Depending on this document the entrance requirement for medicine study programs is the Abitur or an equal degree from other countries. Furthermore, there is a nationwide numerous classes, which is the average degree that has to be reached.
In addition to the average degree there is a third hurdle that has to be taken to get the place in the medicine program. The test for medical studies colloquially called “Medizinertest” is required from some universities. In this test knowledge, experience and general ability to study are tested. It has to be taken from the applicant at a place that is accepted from the university.
The studies itself take a minimum time of 12 terms and three months (terms in Germany last half a year) and is divided in two parts. The pre-clinical part and the clinical part. The first part gives necessary knowledge and theoretical backgrounds. The second part has its focus on the practical application. The second part also contains a one year internship, which gives insights into the stressful life of a hospital.It is also necessary to take practical experiences in the first part, for example short internships or nursing practice. There are two medical exams that have to be passed during the studies, both contain a written and an oral-practical part. For the medical admission and the doctor grade it is also necessary to do a graduation. This graduation lasts one to two terms in full-time studies or can also be done during the normal studies.
Because of the Bachelor and Master programs there are some differences between the programs. Some universities still keep the old system and do the studies as a whole. The two parts are done in one study program. Other universities have accepted the Bachelor and Master system and have changed their programs. The two parts can now be found in Bachelor and Master. With the Bachelor degree one is allowed to work in medical areas but not as a doctor. This change is quite new so it is not yet finally said which jobs can be done with Bachelor.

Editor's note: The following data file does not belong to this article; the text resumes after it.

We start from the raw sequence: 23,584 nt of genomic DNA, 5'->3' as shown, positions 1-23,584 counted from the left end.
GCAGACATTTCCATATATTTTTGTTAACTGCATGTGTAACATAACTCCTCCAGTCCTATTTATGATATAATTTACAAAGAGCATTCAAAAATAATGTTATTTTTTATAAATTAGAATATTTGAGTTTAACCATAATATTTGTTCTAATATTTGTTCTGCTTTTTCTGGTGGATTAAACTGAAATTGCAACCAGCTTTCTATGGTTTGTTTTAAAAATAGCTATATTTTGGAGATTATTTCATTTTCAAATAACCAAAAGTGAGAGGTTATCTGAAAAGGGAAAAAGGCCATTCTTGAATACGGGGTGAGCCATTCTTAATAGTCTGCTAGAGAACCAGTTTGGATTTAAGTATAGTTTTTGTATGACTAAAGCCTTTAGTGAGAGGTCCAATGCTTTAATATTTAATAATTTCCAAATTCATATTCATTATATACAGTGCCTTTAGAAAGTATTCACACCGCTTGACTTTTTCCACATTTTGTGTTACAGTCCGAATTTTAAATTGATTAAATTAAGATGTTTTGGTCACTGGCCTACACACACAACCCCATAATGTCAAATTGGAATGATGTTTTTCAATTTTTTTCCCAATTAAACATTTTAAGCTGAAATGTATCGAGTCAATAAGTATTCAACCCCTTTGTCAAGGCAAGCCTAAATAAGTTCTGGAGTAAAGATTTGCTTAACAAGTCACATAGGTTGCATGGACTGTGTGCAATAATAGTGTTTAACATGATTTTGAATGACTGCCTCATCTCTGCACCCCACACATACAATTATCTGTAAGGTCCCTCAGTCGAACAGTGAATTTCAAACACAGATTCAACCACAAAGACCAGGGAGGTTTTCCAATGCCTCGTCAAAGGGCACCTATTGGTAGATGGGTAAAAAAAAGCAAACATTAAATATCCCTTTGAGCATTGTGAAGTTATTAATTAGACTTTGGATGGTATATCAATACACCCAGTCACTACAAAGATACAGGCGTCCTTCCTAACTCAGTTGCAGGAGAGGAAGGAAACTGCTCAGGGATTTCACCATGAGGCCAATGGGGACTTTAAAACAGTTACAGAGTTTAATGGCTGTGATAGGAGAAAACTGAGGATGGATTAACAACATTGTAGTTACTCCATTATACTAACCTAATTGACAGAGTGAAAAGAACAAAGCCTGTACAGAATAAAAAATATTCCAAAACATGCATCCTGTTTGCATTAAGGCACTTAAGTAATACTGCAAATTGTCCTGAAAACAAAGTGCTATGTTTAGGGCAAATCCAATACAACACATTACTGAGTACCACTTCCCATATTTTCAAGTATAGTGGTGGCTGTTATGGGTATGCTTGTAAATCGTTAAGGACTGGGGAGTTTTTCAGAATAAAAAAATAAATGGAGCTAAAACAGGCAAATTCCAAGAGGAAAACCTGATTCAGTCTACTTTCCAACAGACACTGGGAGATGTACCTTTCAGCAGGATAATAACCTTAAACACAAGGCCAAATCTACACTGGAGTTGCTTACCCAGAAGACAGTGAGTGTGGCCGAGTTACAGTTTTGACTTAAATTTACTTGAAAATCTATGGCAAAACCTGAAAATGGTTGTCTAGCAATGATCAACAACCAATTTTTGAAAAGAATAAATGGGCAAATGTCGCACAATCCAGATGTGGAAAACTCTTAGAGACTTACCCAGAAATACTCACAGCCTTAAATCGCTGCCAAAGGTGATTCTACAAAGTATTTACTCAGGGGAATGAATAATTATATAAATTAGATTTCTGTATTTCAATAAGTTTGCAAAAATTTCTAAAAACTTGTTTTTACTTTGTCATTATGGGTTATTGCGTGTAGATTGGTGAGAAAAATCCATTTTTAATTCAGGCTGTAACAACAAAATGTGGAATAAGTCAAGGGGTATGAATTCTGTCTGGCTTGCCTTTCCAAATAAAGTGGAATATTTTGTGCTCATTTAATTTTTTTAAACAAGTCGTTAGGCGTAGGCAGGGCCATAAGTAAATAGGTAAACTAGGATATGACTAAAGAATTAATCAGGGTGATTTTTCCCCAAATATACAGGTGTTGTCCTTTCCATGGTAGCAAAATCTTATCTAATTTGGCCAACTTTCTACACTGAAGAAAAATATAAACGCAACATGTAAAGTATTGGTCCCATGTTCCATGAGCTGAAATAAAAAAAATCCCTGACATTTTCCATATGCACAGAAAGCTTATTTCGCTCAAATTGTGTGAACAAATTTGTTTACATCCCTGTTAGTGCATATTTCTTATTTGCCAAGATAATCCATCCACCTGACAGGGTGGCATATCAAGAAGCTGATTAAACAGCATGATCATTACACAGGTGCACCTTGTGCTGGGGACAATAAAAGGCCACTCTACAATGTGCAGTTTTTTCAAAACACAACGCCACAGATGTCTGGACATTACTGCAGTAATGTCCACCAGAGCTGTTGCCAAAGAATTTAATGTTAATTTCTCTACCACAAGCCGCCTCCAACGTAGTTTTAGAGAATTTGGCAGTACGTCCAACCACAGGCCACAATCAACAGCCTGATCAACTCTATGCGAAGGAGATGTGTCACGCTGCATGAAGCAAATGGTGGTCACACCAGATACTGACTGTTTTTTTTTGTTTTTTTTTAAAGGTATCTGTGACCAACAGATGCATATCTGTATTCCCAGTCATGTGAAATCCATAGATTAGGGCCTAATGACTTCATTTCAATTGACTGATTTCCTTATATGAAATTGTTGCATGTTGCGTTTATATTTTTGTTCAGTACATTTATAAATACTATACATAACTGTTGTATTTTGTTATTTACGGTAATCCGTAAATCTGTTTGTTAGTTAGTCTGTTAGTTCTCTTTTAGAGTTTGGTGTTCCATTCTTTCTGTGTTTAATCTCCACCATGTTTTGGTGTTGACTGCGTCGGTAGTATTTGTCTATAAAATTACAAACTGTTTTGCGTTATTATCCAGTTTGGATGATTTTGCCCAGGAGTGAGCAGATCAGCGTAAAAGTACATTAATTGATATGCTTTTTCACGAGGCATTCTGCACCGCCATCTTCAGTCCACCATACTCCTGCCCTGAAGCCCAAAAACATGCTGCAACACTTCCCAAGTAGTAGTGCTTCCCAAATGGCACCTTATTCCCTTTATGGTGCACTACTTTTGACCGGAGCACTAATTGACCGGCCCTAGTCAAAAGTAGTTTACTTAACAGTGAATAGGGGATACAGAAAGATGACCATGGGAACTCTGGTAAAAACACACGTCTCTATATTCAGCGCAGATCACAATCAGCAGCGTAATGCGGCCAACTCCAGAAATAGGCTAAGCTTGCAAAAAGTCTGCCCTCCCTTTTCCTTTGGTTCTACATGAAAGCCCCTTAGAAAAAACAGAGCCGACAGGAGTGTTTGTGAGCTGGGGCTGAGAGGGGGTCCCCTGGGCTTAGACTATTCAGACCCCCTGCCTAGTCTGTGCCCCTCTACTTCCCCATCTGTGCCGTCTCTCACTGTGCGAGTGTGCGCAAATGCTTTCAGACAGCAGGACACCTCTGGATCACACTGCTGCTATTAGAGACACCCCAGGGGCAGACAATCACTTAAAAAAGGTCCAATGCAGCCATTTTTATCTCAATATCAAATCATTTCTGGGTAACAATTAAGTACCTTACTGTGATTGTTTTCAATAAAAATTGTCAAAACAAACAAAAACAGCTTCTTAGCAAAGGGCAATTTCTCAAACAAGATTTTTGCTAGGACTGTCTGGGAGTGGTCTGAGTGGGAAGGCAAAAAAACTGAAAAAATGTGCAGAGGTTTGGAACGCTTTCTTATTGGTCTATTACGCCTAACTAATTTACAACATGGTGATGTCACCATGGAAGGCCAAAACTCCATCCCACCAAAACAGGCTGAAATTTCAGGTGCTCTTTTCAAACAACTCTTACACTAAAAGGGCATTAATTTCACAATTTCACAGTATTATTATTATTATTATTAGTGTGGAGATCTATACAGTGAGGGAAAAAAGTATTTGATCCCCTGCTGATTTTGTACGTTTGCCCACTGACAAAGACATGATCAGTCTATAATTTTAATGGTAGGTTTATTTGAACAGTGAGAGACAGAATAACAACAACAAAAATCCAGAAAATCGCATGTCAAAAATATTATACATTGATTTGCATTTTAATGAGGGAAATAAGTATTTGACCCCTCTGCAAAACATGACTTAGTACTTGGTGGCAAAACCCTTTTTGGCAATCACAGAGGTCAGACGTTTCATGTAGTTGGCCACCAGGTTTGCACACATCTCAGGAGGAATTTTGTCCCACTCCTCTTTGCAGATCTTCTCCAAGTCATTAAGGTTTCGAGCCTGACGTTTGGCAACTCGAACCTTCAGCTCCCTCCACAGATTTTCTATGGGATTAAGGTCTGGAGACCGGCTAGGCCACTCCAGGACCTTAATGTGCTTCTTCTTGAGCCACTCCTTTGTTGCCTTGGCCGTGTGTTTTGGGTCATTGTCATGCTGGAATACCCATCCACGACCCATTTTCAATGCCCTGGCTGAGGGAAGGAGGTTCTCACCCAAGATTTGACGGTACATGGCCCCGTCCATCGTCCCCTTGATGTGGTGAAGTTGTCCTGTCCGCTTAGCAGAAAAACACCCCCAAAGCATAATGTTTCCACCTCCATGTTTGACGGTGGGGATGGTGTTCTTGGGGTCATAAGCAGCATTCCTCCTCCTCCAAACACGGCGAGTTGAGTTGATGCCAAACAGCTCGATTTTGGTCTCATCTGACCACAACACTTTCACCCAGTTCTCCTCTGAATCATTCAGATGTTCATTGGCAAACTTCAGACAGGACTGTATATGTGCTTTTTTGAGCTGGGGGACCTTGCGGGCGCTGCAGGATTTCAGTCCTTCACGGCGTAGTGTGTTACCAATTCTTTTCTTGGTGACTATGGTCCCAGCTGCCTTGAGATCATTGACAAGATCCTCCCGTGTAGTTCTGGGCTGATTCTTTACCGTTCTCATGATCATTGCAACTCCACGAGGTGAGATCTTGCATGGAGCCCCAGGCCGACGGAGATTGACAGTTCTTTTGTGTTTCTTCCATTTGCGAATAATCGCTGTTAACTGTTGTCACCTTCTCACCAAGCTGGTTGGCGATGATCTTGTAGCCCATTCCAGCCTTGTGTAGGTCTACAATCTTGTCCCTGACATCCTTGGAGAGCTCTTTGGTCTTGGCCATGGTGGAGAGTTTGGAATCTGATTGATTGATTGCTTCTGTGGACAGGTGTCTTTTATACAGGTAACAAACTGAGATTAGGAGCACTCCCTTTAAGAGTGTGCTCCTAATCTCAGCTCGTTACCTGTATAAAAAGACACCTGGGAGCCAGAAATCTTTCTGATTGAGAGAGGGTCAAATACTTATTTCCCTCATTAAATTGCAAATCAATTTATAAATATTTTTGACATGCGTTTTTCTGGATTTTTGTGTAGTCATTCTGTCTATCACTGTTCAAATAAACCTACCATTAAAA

Overview of the general structure of undergraduate medical education in Germany
Basic science (2 years)
Clinical science (3 years)
Clinical year (1 year)
Good German language skills are essential so that you can follow lectures held in German or talk to patients during your practical training. For reading the specialist literature, which is often in English, you need good English language skills, too. Knowledge of Latin, on the other hand, is not absolutely necessary. Studying medicine is very time-intensive and involves a lot of examinations - so you need comparatively high levels of personal resilience.
If you are interested in studying medicine, you should have excellent school marks in biology, chemistry and physics. In addition to a basic understanding of medicine and natural sciences, a good spatial sense and powers of observation, as well as communication skills are also important.
Students from non-EU-Countries
Non-EU students have to check, if their secondary school leaving certificate is acknowledged as equivalent to the German general secondary school-leaving certificate. If not they have to attend the so called Studienkolleg (a one year preparatory course) with an assessment test (Feststellungsprüfung). If the Applicants have already completed successfully a certain number of years in their native land (normally 1-3 Years), they could be exempt from the assessment test.